toast a bit of bread for the mistress, before he went into the field.

Katie was indebted to him for all meals. He baked, and cooked, and
churned, milked the cows, and made up the butter, as well and as
carefully as the best female servant could have done. As to poor
John Monanghan, he was down with fever in the shanty, where four
other men were all ill with the same terrible complaint.

I was obliged to leave my bed and endeavour to attend to the wants
of my young family long before I was really able. When I made my
first attempt to reach the parlour I was so weak, that, at every
step, I felt as if I should pitch forward to the ground, which
seemed to undulate beneath my feet like the floor of a cabin in a
storm at sea. My husband continued to suffer for many weeks with the
ague; and when he was convalescent, all the children, even the poor
babe, were seized with it, nor did it leave us until late in the
spring of 1835.


  Rise, Mary! meet me on the shore,
  And tell our tale of sorrow o'er;
  There must we meet to part no more--
    Rise, Mary, rise!

  Come, dearest, come! tho' all in vain;
  Once more beside you summer main
  We'll plight our hopeless vows again--
    Unclose thine eyes.

  My bark amidst the surge is toss'd,
  I go, by evil fortunes cross'd,
  My earthly hopes for ever lost--
    Love's dearest prize.

  But when thy hand is clasp'd in mine,
  I'll laugh at fortune, nor repine;
  In life, in death, for ever thine--
    Then check these sighs.

  They move a bosom steel'd to bear
  Its own unwonted load of care,
  That will not bend beneath despair--
    Rise, dearest, rise.

  Life's but a troubled dream at best;
  These comes a time when grief shall rest,
  Kind, faithful hearts shall yet be bless'd
    'Neath brighter skies!



  Oh Nature! in thy ever-varying face,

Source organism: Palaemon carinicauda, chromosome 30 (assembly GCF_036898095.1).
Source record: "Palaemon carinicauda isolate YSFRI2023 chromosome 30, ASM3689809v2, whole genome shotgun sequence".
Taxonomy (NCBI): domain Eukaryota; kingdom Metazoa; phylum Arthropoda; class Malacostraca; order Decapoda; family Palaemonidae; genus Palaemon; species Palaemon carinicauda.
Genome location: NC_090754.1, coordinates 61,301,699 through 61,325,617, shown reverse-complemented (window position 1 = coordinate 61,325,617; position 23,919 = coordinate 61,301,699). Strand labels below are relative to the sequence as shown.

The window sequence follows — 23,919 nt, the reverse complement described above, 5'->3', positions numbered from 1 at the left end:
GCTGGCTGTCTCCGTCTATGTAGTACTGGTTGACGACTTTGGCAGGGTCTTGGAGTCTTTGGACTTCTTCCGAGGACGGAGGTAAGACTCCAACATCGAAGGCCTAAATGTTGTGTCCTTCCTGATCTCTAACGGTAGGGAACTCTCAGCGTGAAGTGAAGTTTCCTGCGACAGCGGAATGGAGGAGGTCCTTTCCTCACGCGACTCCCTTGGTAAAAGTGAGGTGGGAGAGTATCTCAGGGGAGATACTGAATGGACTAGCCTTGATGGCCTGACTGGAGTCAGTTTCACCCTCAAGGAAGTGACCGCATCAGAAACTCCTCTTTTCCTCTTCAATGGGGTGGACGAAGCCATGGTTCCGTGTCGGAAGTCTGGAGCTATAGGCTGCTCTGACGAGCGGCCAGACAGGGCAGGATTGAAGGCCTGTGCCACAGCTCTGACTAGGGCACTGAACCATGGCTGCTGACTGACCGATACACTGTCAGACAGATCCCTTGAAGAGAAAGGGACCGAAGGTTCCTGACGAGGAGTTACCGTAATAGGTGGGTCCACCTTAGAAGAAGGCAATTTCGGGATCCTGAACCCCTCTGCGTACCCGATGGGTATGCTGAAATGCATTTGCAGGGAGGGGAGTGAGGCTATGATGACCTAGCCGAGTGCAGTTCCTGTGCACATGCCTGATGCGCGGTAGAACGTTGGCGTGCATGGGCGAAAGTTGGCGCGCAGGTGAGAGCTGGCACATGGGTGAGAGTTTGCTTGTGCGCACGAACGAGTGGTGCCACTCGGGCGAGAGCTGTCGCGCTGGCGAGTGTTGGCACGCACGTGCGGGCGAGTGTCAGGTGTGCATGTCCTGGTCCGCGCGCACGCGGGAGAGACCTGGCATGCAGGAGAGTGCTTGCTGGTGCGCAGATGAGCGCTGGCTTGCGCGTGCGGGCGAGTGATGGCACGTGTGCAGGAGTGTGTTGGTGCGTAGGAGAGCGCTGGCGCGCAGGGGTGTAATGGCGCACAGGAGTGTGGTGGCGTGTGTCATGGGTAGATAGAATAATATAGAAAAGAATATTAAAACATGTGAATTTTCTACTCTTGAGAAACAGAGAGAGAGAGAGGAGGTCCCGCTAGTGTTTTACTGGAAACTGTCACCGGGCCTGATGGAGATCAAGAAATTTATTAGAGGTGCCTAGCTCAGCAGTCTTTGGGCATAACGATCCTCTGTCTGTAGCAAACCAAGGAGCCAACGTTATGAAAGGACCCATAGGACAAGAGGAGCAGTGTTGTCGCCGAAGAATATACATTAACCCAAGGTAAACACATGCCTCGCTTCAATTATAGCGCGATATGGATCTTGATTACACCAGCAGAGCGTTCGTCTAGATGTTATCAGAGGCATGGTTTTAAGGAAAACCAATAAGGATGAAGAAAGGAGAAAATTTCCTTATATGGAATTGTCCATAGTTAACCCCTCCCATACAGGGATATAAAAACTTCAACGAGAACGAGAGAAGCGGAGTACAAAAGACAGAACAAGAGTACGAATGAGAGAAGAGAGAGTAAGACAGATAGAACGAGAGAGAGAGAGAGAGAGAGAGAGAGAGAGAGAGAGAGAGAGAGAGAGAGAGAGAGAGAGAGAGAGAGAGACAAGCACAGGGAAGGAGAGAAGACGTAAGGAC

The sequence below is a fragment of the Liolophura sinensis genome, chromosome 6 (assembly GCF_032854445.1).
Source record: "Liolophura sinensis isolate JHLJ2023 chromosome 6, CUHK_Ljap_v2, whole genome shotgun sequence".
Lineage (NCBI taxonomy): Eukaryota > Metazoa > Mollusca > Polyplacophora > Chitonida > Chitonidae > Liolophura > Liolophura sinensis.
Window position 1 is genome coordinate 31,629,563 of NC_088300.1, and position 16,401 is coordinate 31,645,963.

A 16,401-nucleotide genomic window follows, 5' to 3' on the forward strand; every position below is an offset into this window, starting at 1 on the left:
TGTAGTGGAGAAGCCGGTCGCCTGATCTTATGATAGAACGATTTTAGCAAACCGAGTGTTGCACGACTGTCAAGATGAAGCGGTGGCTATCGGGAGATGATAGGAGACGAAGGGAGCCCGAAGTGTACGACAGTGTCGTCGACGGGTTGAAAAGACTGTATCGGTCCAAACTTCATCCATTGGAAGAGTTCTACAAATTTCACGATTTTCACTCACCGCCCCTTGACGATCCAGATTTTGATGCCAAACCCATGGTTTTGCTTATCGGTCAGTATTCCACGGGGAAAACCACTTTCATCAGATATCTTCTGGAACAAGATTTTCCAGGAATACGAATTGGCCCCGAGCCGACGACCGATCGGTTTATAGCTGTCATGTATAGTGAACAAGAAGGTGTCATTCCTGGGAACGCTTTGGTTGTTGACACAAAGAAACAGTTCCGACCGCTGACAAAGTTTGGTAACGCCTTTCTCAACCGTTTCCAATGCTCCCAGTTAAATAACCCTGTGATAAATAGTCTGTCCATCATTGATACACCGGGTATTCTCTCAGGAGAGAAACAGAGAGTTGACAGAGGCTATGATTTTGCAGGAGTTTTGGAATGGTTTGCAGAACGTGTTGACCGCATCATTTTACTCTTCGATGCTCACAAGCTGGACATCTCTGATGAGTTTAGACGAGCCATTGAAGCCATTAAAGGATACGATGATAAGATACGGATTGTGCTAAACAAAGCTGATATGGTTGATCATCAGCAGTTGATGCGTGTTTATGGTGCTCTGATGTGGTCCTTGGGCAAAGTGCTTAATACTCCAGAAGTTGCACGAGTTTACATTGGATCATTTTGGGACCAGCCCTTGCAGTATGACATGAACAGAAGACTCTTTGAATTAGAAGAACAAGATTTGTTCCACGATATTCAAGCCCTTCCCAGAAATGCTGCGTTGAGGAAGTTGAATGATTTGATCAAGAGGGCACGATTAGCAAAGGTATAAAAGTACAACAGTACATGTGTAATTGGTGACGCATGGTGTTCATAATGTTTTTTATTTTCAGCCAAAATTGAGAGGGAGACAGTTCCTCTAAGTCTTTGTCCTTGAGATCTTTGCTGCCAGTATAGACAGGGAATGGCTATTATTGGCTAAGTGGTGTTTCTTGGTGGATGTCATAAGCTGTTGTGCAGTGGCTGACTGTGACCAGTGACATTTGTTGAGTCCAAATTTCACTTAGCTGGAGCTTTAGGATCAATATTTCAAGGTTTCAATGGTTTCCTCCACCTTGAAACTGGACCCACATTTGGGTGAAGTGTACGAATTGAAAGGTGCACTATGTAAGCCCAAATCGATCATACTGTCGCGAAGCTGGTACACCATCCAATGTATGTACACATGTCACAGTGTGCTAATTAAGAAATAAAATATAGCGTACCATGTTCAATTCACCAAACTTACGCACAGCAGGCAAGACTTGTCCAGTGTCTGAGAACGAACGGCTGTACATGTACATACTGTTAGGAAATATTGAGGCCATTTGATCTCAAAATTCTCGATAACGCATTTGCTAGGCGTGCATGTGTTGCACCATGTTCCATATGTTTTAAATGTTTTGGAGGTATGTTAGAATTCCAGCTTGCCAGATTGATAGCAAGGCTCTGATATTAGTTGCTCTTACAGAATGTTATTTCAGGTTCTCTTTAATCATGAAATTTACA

By rocky shore, or 'neath the forest tree,
  What love divine, what matchless skill, I trace!
    My full warm heart responsive thrills to thee.
  Yea, in my throbbing bosom's inmost core,
    Thou reign'st supreme; and, in thy sternest mood,
  Thy votary bends in rapture to adore
    The Mighty Maker, who pronounced thee good.
  Thy broad, majestic brow still bears His seal;
  And when I cease to love, oh, may I cease to feel.

My husband had long promised me a trip to Stony Lake, and in the
summer of 1835, before the harvest commenced, he gave Mr. Y---,
who kept the mill at the rapids below Clear Lake, notice of our
intention, and the worthy old man and his family made due
preparation for our reception. The little girls were to accompany

We were to start at sunrise, to avoid the heat of the day, to go up
as far as Mr. Y---'s in our canoe, re-embark with his sons above
the rapids in birch-bark canoes, go as far up the lake as we could
accomplish by daylight, and return at night; the weather being very
warm, and the moon at full. Before six o'clock we were all seated
in the little craft, which spread her white sail to a foaming
breeze, and sped merrily over the blue waters. The lake on which
our clearing stood was about a mile and a half in length, and about
three quarters of a mile in breadth; a mere pond, when compared with
the Bay of Quinte, Ontario, and the inland seas of Canada. But it
was OUR lake, and, consequently, it had ten thousand beauties in
our eyes, which would scarcely have attracted the observation of a

At the head of the Katchawanook, the lake is divided by a long neck
of land, that forms a small bay on the right-hand side, and a very
brisk rapid on the left. The banks are formed of large masses of
limestone; and the cardinal-flower and the tiger-lily seem to have
taken an especial fancy to this spot, and to vie with each other
in the display of their gorgeous colours.

It is an excellent place for fishing; the water is very deep close